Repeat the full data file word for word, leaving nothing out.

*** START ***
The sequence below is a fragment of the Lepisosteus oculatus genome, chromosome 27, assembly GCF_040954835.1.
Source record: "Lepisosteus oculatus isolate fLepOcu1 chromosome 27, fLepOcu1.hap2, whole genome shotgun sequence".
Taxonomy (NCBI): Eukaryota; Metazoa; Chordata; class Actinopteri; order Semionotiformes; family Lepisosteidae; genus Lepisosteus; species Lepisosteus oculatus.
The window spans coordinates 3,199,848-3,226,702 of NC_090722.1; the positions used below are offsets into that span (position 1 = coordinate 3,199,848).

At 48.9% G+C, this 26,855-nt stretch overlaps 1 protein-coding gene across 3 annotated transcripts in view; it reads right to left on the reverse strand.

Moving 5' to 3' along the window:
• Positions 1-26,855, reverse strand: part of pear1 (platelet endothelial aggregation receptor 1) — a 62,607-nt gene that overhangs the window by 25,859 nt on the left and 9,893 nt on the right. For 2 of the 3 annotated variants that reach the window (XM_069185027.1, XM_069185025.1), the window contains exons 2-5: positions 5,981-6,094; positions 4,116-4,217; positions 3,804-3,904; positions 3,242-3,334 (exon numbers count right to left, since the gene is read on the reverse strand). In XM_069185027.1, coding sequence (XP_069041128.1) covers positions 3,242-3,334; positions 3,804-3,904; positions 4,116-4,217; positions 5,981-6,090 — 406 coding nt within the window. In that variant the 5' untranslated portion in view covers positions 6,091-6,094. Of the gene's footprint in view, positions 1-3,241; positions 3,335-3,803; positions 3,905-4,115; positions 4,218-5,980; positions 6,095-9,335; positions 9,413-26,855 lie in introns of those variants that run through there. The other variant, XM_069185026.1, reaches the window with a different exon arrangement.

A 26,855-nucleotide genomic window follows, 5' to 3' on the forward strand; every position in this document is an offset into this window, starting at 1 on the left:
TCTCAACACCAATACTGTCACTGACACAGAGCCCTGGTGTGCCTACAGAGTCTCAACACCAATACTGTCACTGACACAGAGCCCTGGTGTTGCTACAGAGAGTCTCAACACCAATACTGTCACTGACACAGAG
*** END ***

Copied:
The sequence below is a fragment of the Lepisosteus oculatus genome, chromosome 27, assembly GCF_040954835.1.
Source record: "Lepisosteus oculatus isolate fLepOcu1 chromosome 27, fLepOcu1.hap2, whole genome shotgun sequence".
Taxonomy (NCBI): Eukaryota; Metazoa; Chordata; class Actinopteri; order Semionotiformes; family Lepisosteidae; genus Lepisosteus; species Lepisosteus oculatus.
The window spans coordinates 3,199,848-3,226,702 of NC_090722.1; the positions used below are offsets into that span (position 1 = coordinate 3,199,848).

At 48.9% G+C, this 26,855-nt stretch overlaps 1 protein-coding gene across 3 annotated transcripts in view; it reads right to left on the reverse strand.

Moving 5' to 3' along the window:
• Positions 1-26,855, reverse strand: part of pear1 (platelet endothelial aggregation receptor 1) — a 62,607-nt gene that overhangs the window by 25,859 nt on the left and 9,893 nt on the right. For 2 of the 3 annotated variants that reach the window (XM_069185027.1, XM_069185025.1), the window contains exons 2-5: positions 5,981-6,094; positions 4,116-4,217; positions 3,804-3,904; positions 3,242-3,334 (exon numbers count right to left, since the gene is read on the reverse strand). In XM_069185027.1, coding sequence (XP_069041128.1) covers positions 3,242-3,334; positions 3,804-3,904; positions 4,116-4,217; positions 5,981-6,090 — 406 coding nt within the window. In that variant the 5' untranslated portion in view covers positions 6,091-6,094. Of the gene's footprint in view, positions 1-3,241; positions 3,335-3,803; positions 3,905-4,115; positions 4,218-5,980; positions 6,095-9,335; positions 9,413-26,855 lie in introns of those variants that run through there. The other variant, XM_069185026.1, reaches the window with a different exon arrangement.

A 26,855-nucleotide genomic window follows, 5' to 3' on the forward strand; every position in this document is an offset into this window, starting at 1 on the left:
TCTCAACACCAATACTGTCACTGACACAGAGCCCTGGTGTGCCTACAGAGTCTCAACACCAATACTGTCACTGACACAGAGCCCTGGTGTTGCTACAGAGAGTCTCAACACCAATACTGTCACTGACACAGAG